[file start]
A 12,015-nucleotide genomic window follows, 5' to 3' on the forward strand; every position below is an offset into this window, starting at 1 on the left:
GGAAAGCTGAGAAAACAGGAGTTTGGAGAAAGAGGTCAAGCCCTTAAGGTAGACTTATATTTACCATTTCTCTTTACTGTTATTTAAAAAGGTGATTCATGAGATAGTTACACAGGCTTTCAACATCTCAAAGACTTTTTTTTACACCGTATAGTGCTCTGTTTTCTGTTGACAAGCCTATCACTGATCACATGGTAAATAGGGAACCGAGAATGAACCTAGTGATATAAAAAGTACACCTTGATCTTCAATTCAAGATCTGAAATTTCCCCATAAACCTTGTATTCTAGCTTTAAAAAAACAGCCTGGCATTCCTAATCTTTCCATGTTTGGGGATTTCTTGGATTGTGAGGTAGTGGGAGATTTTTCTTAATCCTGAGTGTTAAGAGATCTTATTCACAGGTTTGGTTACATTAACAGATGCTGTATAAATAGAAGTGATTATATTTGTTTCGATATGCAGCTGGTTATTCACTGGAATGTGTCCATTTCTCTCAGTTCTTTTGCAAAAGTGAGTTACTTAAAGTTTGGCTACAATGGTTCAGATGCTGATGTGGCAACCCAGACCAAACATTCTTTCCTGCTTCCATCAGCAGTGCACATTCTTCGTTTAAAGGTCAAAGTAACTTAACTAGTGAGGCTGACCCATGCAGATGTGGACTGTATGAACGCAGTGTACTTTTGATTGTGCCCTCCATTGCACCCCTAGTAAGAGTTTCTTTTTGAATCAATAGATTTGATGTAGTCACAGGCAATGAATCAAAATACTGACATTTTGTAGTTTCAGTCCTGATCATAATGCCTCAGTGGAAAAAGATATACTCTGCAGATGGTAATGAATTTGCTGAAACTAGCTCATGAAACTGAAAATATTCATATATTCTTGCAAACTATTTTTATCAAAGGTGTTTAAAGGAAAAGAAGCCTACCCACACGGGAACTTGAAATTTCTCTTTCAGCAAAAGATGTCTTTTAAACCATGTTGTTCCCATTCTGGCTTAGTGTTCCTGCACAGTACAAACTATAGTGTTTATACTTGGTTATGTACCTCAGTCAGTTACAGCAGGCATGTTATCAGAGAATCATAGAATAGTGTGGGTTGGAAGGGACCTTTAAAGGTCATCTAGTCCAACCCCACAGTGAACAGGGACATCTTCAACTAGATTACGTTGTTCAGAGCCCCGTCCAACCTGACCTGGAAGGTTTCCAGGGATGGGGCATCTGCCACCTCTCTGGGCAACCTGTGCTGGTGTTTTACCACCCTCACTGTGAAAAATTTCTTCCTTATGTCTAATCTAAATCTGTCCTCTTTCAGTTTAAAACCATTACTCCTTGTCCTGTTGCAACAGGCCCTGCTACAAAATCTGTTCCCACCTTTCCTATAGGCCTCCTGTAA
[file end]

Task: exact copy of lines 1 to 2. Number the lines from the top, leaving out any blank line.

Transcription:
A 12,015-nucleotide genomic window follows, 5' to 3' on the forward strand; every position below is an offset into this window, starting at 1 on the left:
GGAAAGCTGAGAAAACAGGAGTTTGGAGAAAGAGGTCAAGCCCTTAAGGTAGACTTATATTTACCATTTCTCTTTACTGTTATTTAAAAAGGTGATTCATGAGATAGTTACACAGGCTTTCAACATCTCAAAGACTTTTTTTTACACCGTATAGTGCTCTGTTTTCTGTTGACAAGCCTATCACTGATCACATGGTAAATAGGGAACCGAGAATGAACCTAGTGATATAAAAAGTACACCTTGATCTTCAATTCAAGATCTGAAATTTCCCCATAAACCTTGTATTCTAGCTTTAAAAAAACAGCCTGGCATTCCTAATCTTTCCATGTTTGGGGATTTCTTGGATTGTGAGGTAGTGGGAGATTTTTCTTAATCCTGAGTGTTAAGAGATCTTATTCACAGGTTTGGTTACATTAACAGATGCTGTATAAATAGAAGTGATTATATTTGTTTCGATATGCAGCTGGTTATTCACTGGAATGTGTCCATTTCTCTCAGTTCTTTTGCAAAAGTGAGTTACTTAAAGTTTGGCTACAATGGTTCAGATGCTGATGTGGCAACCCAGACCAAACATTCTTTCCTGCTTCCATCAGCAGTGCACATTCTTCGTTTAAAGGTCAAAGTAACTTAACTAGTGAGGCTGACCCATGCAGATGTGGACTGTATGAACGCAGTGTACTTTTGATTGTGCCCTCCATTGCACCCCTAGTAAGAGTTTCTTTTTGAATCAATAGATTTGATGTAGTCACAGGCAATGAATCAAAATACTGACATTTTGTAGTTTCAGTCCTGATCATAATGCCTCAGTGGAAAAAGATATACTCTGCAGATGGTAATGAATTTGCTGAAACTAGCTCATGAAACTGAAAATATTCATATATTCTTGCAAACTATTTTTATCAAAGGTGTTTAAAGGAAAAGAAGCCTACCCACACGGGAACTTGAAATTTCTCTTTCAGCAAAAGATGTCTTTTAAACCATGTTGTTCCCATTCTGGCTTAGTGTTCCTGCACAGTACAAACTATAGTGTTTATACTTGGTTATGTACCTCAGTCAGTTACAGCAGGCATGTTATCAGAGAATCATAGAATAGTGTGGGTTGGAAGGGACCTTTAAAGGTCATCTAGTCCAACCCCACAGTGAACAGGGACATCTTCAACTAGATTACGTTGTTCAGAGCCCCGTCCAACCTGACCTGGAAGGTTTCCAGGGATGGGGCATCTGCCACCTCTCTGGGCAACCTGTGCTGGTGTTTTACCACCCTCACTGTGAAAAATTTCTTCCTTATGTCTAATCTAAATCTGTCCTCTTTCAGTTTAAAACCATTACTCCTTGTCCTGTTGCAACAGGCCCTGCTACAAAATCTGTTCCCACCTTTCCTATAGGCCTCCTGTAA